So, how do we fight for education reform?
If you have concluded that our public schools are in trouble, you may be asking yourself, “So, what am I supposed to do about it?”
We must work together to bring change to our nation’s education system through education reform.
So, how do we do this?
After much thought, I believe the proper path forward is to replicate the State of Maryland’s just completed school reform master plan. They commissioned a team to take a comprehensive look at their entire public school system. The Maryland legislature established the Commission on Innovation and Excellence in Education in 2016. The Commission is comprised of 25 individuals appointed by various policymakers and education organizations.
Why this path?
Our public school systems are huge and very complex. One of the advantages of the study team approach is that it educates itself as it performs its duties. It gradually learns about the real performance of schools and how they need to be changed to solve many of the problems. For example, Maryland discovered that only 40% of their high school graduates were college and career-ready (CCR). Given that they have always been one of the highly-rated state school systems, how can this number be so low? One of the important things about the study team approach is they get to define what CCR means. They can insist it is based on assessment test scores and has not been corrupted with attendance performance and any other metrics that are selected to make measurements look better. They set a goal of raising this number to 80% at some future point in time.
As a study team, they brought in experts in the field of education reform and gradually built up their expertise in what it takes to be internationally competitive. They commissioned a financial company out of Baltimore to conduct a return-on-investment analysis of the costs and rewards for their proposed reforms. The return to the state treasury was quite satisfactory.
How do we get leaders to take action?
First, DON’T write your congressman either state or national; they cannot deal with your request in a satisfactory way. Write to your local and state Chamber of Commerce. This is the organization that has a high vested interest in seeing education improve; after all the graduates of the state schools are a major source for their employees. Once they decide that educational reform is needed, they have plenty of influence on the legislature to set up a study commission.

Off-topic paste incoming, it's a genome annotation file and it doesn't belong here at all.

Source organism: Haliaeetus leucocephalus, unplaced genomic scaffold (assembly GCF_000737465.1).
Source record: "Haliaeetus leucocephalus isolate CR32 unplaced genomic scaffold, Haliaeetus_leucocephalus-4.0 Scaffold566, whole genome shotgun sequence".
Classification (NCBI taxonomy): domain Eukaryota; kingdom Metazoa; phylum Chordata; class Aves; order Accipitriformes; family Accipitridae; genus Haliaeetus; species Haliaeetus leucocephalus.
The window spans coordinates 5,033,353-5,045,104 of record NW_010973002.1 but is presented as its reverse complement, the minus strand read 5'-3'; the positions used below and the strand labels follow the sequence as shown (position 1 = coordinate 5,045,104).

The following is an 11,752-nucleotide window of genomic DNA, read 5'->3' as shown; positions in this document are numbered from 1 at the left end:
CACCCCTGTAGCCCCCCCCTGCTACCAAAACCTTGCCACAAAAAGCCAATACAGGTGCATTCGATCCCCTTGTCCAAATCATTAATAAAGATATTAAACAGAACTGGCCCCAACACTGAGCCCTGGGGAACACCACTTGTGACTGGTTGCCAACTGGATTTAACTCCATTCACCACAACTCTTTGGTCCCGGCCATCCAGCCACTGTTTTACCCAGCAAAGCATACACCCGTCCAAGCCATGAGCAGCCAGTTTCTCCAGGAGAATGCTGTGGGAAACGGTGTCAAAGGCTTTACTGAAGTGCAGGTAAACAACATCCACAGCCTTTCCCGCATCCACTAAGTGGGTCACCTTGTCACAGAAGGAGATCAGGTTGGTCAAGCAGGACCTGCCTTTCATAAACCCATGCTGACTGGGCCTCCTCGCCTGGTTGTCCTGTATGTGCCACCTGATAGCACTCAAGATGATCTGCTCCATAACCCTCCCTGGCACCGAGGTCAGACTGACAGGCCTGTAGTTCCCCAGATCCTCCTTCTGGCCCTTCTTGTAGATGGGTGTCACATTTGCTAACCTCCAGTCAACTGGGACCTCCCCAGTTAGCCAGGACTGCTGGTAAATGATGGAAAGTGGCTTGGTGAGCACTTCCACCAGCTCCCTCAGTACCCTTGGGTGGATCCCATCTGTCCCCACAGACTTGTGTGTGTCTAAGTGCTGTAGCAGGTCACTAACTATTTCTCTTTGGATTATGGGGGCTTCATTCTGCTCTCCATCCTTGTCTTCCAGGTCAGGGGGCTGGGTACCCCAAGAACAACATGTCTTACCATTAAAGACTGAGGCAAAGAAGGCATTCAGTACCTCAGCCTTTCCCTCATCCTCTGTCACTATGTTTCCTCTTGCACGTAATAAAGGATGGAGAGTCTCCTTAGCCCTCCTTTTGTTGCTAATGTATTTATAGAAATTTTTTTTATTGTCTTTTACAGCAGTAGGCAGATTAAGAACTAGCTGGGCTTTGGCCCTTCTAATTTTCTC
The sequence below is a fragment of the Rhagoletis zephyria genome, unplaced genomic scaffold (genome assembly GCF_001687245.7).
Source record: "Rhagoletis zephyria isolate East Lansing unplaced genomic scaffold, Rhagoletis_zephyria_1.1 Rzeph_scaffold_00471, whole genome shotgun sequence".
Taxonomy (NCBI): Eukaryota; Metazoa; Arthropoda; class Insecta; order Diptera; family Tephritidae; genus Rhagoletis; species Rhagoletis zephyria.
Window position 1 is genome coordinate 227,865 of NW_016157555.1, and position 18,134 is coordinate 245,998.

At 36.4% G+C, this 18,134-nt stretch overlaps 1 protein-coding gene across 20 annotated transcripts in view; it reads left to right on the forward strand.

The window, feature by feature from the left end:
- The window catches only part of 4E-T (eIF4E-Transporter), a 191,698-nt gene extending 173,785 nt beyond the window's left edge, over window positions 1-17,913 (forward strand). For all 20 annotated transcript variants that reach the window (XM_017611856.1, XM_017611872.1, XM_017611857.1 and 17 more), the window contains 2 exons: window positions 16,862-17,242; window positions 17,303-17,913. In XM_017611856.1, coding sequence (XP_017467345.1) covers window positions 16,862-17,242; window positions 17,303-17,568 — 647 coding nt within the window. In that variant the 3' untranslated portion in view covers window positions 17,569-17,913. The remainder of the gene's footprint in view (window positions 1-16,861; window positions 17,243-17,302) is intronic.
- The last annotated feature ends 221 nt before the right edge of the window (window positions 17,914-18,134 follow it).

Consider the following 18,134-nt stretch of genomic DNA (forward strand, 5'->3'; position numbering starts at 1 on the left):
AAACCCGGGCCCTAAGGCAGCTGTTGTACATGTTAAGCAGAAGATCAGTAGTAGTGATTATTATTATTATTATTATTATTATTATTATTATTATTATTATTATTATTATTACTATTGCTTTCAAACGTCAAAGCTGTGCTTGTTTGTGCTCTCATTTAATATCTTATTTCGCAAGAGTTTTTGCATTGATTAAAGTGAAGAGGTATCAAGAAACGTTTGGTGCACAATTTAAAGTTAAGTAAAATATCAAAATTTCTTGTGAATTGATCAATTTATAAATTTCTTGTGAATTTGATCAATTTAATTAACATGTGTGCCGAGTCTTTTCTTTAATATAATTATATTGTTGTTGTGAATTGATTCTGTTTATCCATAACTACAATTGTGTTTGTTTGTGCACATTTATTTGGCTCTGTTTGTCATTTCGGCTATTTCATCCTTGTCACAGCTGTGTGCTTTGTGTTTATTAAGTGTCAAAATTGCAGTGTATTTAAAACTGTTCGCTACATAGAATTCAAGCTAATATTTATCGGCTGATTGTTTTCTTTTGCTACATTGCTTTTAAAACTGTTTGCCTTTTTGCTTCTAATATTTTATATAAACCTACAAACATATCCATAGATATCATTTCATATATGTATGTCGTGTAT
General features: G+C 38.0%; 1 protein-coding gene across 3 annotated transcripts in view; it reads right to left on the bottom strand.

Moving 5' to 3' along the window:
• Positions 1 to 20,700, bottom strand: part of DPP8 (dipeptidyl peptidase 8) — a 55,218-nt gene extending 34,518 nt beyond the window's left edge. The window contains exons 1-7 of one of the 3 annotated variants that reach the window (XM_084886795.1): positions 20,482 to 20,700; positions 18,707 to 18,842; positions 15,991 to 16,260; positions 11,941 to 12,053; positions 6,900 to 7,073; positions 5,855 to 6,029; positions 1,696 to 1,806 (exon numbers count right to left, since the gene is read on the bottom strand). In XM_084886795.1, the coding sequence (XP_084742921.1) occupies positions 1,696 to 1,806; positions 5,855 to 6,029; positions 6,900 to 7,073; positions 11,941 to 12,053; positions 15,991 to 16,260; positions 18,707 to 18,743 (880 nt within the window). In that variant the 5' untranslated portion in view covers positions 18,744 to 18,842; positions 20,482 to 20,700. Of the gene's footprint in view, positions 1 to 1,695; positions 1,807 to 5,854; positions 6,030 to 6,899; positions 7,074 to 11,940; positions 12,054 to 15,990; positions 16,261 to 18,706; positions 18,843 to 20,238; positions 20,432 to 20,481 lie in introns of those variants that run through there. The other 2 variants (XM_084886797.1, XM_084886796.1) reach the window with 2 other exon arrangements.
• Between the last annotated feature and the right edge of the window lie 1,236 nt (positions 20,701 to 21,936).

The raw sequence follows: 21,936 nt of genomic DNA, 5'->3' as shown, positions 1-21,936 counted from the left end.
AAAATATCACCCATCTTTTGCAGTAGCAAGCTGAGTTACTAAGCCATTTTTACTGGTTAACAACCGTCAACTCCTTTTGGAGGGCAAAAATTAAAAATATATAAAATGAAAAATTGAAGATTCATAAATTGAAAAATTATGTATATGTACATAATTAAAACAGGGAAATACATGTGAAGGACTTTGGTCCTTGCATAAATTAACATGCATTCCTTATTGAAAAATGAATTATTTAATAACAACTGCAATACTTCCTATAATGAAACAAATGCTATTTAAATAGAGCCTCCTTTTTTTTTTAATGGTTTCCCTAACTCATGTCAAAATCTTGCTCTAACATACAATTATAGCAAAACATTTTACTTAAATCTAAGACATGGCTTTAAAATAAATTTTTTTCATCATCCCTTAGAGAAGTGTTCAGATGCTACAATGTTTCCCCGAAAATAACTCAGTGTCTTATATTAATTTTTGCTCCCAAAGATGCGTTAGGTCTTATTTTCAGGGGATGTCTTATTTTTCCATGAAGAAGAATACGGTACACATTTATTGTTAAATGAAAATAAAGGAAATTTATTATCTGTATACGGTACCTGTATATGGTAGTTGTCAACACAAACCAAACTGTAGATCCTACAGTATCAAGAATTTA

Here is an example letter that may help guide your own:
I am writing to you as a concerned citizen who is perplexed by the never-ending stream of bad news about the performance of our public schools. Each year we see state test scores (Indiana) that are deplorable. On the US assessment tests, scores on the 8th grade National Assessment of Educational Progress (NAEP) in 2019, found that barely 3 in 10 students are proficient in both math and reading. Our international rankings are unacceptable, and some are getting worse. We see no apparent action to correct the problems. Why do we tolerate such poor performance? As a nation we have always prided ourselves on the quality of our K-12 educational system. This is certainly not the case today.
We are entering a period of severe reductions in graduates of educational programs. The more recent forecasts predict a dramatic shortage of approximately 200,000 out of a need of 300,000. We must take actions that will redirect graduates into teaching; we are already too late but begin we must.
Why am I writing to you? The Chamber has a deep vested interest in the quality of the state’s K-12 education system. I am hoping I can motivate you to action. Basically, I am recommending that the state replicate the study team approach used by the state of Maryland. They commissioned a team to take a comprehensive look at their entire public school system. The Maryland legislature established the Commission on Innovation and Excellence in Education in 2016. The study team was comprised of 25 individuals appointed by various policymakers and education organizations. They were not pleased with their findings; their schools have many problems, for example only 40% of their high school graduates were college or career ready. This was a shock since they are in the top tier of states re school quality. This reform proposal was passed by the Maryland legislature in 2021 with a veto-proof majority. To learn more about what Maryland did, go to my website: elevateteachers.org and click on Lessons then click on Lesson 19.
By the way, a group of Massachusetts businessmen initiated a similar study in the 1990s and Mass. ended up as the number one state for K-12 public education.
An old high school teacher hammered this into all of us: education is the Bulwark of Democracy. Just as our education is slipping badly so is our democracy.